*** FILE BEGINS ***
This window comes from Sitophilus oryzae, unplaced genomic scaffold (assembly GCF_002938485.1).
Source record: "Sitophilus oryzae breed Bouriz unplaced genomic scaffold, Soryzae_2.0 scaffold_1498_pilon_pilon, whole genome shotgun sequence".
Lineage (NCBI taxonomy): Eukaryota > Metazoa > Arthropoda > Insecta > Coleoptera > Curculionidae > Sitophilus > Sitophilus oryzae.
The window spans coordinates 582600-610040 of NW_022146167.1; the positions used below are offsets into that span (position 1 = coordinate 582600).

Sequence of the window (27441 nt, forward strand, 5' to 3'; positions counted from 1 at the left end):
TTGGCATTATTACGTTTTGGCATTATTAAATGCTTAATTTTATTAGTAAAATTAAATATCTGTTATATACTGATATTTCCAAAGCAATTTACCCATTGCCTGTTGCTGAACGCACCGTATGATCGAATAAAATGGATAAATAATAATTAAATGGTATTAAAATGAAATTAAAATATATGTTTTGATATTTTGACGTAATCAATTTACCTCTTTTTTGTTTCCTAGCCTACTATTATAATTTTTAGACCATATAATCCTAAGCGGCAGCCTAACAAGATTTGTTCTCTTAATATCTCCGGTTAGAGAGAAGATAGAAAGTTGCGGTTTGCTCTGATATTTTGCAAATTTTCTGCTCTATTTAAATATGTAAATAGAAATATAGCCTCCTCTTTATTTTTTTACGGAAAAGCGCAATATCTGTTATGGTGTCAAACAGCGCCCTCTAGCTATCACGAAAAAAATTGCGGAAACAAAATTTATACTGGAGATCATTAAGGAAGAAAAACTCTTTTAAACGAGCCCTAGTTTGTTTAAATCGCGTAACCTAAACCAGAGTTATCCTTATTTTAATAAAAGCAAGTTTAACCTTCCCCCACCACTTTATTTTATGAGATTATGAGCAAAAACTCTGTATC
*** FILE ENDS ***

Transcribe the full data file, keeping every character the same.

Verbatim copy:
This window comes from Sitophilus oryzae, unplaced genomic scaffold (assembly GCF_002938485.1).
Source record: "Sitophilus oryzae breed Bouriz unplaced genomic scaffold, Soryzae_2.0 scaffold_1498_pilon_pilon, whole genome shotgun sequence".
Lineage (NCBI taxonomy): Eukaryota > Metazoa > Arthropoda > Insecta > Coleoptera > Curculionidae > Sitophilus > Sitophilus oryzae.
The window spans coordinates 582600-610040 of NW_022146167.1; the positions used below are offsets into that span (position 1 = coordinate 582600).

Sequence of the window (27441 nt, forward strand, 5' to 3'; positions counted from 1 at the left end):
TTGGCATTATTACGTTTTGGCATTATTAAATGCTTAATTTTATTAGTAAAATTAAATATCTGTTATATACTGATATTTCCAAAGCAATTTACCCATTGCCTGTTGCTGAACGCACCGTATGATCGAATAAAATGGATAAATAATAATTAAATGGTATTAAAATGAAATTAAAATATATGTTTTGATATTTTGACGTAATCAATTTACCTCTTTTTTGTTTCCTAGCCTACTATTATAATTTTTAGACCATATAATCCTAAGCGGCAGCCTAACAAGATTTGTTCTCTTAATATCTCCGGTTAGAGAGAAGATAGAAAGTTGCGGTTTGCTCTGATATTTTGCAAATTTTCTGCTCTATTTAAATATGTAAATAGAAATATAGCCTCCTCTTTATTTTTTTACGGAAAAGCGCAATATCTGTTATGGTGTCAAACAGCGCCCTCTAGCTATCACGAAAAAAATTGCGGAAACAAAATTTATACTGGAGATCATTAAGGAAGAAAAACTCTTTTAAACGAGCCCTAGTTTGTTTAAATCGCGTAACCTAAACCAGAGTTATCCTTATTTTAATAAAAGCAAGTTTAACCTTCCCCCACCACTTTATTTTATGAGATTATGAGCAAAAACTCTGTATC